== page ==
In Monte Carlo, the focus is automatically on the money. Expensive cars don’t just drive on the racetrack here. And the fleet of vehicles in the water port is just as impressive as those on land in the pit lane – and perhaps also in some private garages. So it is entirely fitting that there has been a lot of talk about the Monaco Grand Prix about finances, and more specifically about the annual budget for the racing teams. A few days before the race in Barcelona, Red Bull Team Principal Christian Horner devised a scenario that would not please anyone in Formula 1. At least if it did.
According to the Englishman, seven of the ten race teams will likely miss the last four races in order not to exceed the financial ceiling. “Energy bills, living costs and costs in general are increasing exponentially, and Formula 1 is no exception,” he said. Transportation costs alone have quadrupled on 22 dates this year. “And that’s not something we can control.” It’s not just about the big racing teams: “It’s the teams in the midfield that are really struggling with inflation.”
“Six per cent inflation is a huge pressure on our shoulders,” Ferrari team principal Mattia Binotto said.
Gone are the days when teams could freely invest in Formula 1. Liberty Media, owner of the premium car class, is guided by the salary ceiling prevailing in American sports: in order to make the competition more balanced, teams are put to an end. This is to prevent the available sums and thus avoid a large performance gap between Ferrari, Mercedes, Red Bull and the rest of the field.
Last year, that limit was $145 million, this year 140 (about 130 million euros), and next season it should drop to 135, excluding some cost factors such as drivers’ salaries. This season, the cars, which have undergone a major revision in the face of new regulations, will be continuously developed in order to solve some unexpected problems – such as mobility caused by changing aerodynamics. This costs money, some teams have more, others less. Reactions in Monaco to Horner’s proposal were mixed.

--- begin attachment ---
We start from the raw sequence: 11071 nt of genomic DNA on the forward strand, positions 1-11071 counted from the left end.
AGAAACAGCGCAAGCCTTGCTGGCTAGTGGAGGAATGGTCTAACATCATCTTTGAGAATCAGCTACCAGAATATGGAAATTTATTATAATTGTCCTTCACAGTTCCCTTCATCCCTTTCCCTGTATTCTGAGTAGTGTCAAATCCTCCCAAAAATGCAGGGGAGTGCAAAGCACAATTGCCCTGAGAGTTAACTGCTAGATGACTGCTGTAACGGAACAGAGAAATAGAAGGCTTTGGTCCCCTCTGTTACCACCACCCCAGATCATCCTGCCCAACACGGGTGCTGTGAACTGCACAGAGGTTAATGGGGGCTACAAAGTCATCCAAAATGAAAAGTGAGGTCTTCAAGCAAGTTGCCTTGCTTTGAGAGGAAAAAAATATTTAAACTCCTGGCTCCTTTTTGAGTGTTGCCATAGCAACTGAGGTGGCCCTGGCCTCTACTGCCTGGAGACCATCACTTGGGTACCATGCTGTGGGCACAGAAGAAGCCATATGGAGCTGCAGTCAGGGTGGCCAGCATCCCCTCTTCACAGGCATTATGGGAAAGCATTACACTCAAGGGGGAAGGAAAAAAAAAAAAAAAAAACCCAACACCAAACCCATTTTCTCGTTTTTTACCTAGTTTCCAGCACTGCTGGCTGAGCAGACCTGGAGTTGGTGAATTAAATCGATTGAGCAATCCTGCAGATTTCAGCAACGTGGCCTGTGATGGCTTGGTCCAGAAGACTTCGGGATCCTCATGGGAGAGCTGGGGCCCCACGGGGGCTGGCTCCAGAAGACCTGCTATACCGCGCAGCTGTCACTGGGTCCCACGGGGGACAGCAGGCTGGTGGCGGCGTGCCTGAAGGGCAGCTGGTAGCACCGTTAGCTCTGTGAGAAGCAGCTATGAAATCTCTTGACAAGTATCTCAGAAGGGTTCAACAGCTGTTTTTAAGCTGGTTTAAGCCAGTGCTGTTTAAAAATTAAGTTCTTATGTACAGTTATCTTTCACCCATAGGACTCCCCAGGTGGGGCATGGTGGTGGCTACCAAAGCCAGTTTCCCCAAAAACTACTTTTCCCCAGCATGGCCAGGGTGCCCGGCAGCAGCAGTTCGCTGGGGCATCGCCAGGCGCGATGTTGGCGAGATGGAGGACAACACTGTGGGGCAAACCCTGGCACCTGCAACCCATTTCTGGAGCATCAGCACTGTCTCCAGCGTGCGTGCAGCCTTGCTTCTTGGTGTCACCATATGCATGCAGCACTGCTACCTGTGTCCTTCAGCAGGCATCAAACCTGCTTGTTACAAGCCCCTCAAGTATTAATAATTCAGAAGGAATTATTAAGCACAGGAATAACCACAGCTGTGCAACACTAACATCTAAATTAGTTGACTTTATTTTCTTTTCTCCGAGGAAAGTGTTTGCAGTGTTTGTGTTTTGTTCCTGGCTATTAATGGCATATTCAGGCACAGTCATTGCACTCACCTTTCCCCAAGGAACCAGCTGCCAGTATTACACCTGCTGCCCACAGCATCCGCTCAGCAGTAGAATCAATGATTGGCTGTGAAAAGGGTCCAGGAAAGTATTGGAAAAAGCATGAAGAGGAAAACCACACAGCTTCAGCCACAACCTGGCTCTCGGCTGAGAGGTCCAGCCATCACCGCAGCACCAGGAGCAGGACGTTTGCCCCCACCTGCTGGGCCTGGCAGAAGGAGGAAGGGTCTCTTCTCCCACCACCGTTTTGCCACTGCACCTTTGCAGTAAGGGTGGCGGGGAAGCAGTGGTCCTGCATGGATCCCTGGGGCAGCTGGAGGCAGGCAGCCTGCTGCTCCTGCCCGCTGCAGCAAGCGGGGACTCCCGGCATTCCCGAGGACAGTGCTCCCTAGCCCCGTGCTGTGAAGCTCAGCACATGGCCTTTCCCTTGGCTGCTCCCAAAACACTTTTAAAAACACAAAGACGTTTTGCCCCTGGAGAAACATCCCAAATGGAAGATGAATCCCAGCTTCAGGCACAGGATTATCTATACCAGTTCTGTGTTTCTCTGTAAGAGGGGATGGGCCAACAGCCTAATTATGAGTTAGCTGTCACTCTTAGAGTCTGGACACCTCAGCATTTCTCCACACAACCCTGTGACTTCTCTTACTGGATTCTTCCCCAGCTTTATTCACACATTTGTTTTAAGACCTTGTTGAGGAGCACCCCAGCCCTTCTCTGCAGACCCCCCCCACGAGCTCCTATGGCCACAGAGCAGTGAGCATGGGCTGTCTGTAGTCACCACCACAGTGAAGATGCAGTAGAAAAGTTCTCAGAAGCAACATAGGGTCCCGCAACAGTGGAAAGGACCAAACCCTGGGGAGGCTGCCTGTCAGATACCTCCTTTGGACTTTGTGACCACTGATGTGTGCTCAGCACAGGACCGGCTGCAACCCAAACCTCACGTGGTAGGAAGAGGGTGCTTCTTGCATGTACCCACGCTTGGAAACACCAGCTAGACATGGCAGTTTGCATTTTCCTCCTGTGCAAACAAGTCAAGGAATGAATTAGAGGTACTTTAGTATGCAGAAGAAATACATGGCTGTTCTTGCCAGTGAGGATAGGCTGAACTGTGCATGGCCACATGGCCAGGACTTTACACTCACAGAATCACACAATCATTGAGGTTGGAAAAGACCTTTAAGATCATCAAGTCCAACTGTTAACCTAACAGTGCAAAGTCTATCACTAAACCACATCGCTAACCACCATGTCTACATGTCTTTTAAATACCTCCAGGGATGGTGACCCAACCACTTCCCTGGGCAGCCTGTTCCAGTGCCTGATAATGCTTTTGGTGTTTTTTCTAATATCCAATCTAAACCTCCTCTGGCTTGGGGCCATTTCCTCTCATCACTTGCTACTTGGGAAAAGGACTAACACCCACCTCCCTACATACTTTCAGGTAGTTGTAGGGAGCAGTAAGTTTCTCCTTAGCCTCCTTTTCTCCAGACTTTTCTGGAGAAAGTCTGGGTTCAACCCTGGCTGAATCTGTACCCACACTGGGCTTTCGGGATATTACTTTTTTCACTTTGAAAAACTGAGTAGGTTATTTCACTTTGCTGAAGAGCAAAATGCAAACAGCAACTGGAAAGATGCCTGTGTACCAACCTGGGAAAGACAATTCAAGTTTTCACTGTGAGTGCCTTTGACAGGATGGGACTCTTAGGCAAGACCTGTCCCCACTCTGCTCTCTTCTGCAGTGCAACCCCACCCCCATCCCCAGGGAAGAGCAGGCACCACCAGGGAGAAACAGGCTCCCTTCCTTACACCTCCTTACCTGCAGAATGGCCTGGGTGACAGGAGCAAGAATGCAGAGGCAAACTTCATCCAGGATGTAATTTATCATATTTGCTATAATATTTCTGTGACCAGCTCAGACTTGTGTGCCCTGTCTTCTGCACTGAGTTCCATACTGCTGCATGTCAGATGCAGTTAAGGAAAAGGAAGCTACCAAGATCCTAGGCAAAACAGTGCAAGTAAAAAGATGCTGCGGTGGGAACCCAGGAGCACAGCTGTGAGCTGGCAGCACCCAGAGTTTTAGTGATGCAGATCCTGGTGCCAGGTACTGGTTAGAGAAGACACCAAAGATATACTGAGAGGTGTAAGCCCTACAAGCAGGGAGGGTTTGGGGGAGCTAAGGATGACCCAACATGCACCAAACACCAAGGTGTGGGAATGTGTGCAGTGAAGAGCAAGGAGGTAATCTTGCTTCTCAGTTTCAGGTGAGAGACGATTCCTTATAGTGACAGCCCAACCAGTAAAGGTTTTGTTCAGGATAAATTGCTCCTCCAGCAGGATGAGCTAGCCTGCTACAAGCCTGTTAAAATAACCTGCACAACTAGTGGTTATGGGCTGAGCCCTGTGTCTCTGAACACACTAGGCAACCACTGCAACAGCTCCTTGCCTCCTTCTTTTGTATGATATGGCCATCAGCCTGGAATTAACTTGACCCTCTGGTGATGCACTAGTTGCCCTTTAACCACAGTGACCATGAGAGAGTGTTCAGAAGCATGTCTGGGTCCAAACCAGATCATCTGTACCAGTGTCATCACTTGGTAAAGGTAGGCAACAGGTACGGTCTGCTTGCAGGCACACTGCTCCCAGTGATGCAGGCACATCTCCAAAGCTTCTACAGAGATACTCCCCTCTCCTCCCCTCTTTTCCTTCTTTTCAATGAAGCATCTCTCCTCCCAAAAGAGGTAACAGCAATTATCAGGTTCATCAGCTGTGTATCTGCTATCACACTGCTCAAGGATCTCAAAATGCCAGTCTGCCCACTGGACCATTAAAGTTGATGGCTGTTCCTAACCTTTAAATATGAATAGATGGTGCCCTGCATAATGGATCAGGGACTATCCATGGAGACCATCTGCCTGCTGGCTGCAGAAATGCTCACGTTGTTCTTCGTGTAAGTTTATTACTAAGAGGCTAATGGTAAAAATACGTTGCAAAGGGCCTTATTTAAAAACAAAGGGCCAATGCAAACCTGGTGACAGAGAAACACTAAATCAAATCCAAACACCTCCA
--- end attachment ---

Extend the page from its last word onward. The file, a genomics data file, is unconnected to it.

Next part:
“Six per cent inflation is a huge pressure on our shoulders,” Ferrari team principal Mattia Binotto said. The teams could have prepared for a budget cut and a brand new car, but not for high inflation. “I’m sure we will all hit the limit very soon. It would really be a shame for a sport like Formula 1 to end up imposing its budget cap. It has to remain a sporting and technical challenge.” On Saturday, Horner called for clarity from the FIA and from F1 management, and fast. The principle is correct: “I think the implementation is difficult, we are seeing and testing it now. There are a lot of things that need clarifying.”
Alpine, Alfa Romeo, Haas and Williams voted against adjusting the budget ceiling for inflation
Should the ceiling be raised due to unexpectedly high costs? Or does this not call into question the upper bound point? Or will he only be questioned when the difference exceeds 130 million euros? According to the rules, they are allowed to do this up to five percent at the price of “minor penalties”, about which nothing concrete is known so far. Stopping or stopping development for this reason goes against the spirit of competition. It is true that only a few teams fight for the title, but for each of them it comes down to a lot of money related to the number of points.
Alpine, Alfa Romeo, Haas and Williams voted against adjusting the budget ceiling for inflation. “We have jointly decided to set the budget ceiling, so we must stick to it,” said alpine team boss Otmar Szafnauer. His Alfa Romeo colleague Frederic Vasseur recommended closing the wind tunnel as a solution to increasing energy or freight costs. For Gunther Steiner, everything is just a matter of managing costs. “As a businessman, you just have to make it through by the end of the year,” said Haas team boss, where Mick Schumacher leads. The positive effect of the cap is already clear, the gap between the teams will continue to narrow if Formula 1 does not deviate from the actual plan. In addition, it is as follows: “Our problem is not the budget ceiling. Our problem is the budget.”